ISSN 2043-8087
Journal of Experimental Psychopathology
 Volume 3, Issue 2, 127-145, 2012
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Sensory Imagery in Craving: From Cognitive Psychology to New Treatments for Addiction

Jackie Andrade (a), Jon May (a), David Kavanagh (b)
(a) School of Psychology, University of Plymouth
(b) School of Psychology and Counselling, Queensland University of Technology, Australia

Volume 3, Issue 2, 2012, Pages 127-145

Sensory imagery is a powerful tool for inducing craving because it is a key component of the cognitive system that underpins human motivation. The role of sensory imagery in motivation is explained by Elaborated Intrusion (EI) theory. Imagery plays an important role in motivation because it conveys the emotional qualities of the desired event, mimicking anticipated pleasure or relief, and continual elaboration of the imagery ensures that the target stays in mind. We argue that craving is a conscious state, intervening between unconscious triggers and consumption, and summarise evidence that interfering with sensory imagery can weaken cravings. We argue that treatments for addiction can be enhanced by the application of EI theory to maintain motivation, and assist in the management of craving in high-risk situations.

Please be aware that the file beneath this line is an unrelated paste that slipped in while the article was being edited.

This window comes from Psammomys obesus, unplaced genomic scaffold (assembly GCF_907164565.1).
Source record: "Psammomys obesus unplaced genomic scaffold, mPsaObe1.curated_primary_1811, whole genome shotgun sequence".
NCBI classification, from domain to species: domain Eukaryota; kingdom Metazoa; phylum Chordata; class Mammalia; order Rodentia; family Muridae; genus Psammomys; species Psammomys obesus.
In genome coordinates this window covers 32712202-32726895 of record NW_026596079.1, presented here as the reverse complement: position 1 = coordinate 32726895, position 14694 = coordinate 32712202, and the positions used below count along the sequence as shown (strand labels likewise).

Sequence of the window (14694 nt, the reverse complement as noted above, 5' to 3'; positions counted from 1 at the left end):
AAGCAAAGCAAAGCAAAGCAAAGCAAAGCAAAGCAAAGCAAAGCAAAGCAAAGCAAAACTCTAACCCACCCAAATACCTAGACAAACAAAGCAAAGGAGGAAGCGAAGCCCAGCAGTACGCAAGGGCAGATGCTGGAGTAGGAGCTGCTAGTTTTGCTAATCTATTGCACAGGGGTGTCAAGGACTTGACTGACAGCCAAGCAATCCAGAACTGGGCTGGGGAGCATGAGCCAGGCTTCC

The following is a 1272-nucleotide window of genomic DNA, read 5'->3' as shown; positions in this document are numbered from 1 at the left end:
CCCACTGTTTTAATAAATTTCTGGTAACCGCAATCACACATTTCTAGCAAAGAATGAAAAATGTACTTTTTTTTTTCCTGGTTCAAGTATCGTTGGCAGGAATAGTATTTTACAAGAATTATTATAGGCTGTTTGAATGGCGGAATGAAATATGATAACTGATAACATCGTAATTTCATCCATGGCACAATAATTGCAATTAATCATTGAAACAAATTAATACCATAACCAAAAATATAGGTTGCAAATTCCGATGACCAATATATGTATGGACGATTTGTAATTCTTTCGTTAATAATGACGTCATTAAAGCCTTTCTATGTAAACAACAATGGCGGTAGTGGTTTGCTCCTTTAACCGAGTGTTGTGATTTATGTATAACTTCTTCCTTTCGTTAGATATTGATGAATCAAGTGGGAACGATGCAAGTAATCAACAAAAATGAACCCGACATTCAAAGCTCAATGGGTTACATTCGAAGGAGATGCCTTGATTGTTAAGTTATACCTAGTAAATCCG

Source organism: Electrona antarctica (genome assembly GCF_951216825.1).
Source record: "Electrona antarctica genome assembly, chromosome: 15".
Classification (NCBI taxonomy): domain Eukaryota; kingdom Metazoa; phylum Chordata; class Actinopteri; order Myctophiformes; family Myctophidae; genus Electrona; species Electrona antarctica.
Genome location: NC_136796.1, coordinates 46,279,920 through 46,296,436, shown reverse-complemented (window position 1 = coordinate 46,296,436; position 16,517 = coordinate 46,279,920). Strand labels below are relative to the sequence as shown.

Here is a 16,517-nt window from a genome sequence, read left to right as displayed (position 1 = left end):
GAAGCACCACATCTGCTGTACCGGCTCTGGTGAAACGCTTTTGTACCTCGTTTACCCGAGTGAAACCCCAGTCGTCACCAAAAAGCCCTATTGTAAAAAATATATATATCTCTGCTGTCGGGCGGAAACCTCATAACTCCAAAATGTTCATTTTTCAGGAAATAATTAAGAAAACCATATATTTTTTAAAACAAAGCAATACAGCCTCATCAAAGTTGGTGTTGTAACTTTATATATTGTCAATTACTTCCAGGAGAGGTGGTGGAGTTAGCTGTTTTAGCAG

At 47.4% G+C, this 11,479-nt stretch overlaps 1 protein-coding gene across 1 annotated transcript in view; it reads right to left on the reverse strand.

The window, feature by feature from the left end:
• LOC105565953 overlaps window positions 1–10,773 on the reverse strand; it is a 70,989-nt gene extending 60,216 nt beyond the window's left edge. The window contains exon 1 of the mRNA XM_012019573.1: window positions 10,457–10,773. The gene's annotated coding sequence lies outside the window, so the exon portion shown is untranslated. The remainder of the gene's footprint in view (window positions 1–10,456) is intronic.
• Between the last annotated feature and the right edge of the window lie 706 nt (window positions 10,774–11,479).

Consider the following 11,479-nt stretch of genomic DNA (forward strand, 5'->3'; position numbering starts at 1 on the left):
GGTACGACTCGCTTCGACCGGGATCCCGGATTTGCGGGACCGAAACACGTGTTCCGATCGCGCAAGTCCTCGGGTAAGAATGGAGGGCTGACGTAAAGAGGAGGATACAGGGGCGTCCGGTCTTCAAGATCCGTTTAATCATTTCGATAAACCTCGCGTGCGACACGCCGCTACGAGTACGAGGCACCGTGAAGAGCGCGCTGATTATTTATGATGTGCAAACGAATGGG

Table of Contents
Elaborated Intrusion theory
 Craving as a conscious state
  Unconscious triggers lead to conscious intrusive thoughts
  Motivation is sustained by imagery-based elaboration of thoughts
  Imagery favours temptation over abstinence
 Automatic and controlled cognitive processes in addiction
Clues to tackling craving imagery
Functional Decision Making: An imagery-based intervention
 Thought acceptance and mindfulness
 Future directions for craving interventions

Correspondence to
Professor Jackie Andrade, School of Psychology University of Plymouth, Drake Circus, Plymouth, UK, PL4 8AA.

Craving, substance use disorder, mental imagery, Elaborated Intrusion theory, Functional Decision Making, motivational interviewing, mindfulness, working memory, implementation intentions, drug dependence

Received 4 Mar 2011; Revised 12 Aug 2011; Accepted 22 Sep 2011; In Press 23 Apr 2012

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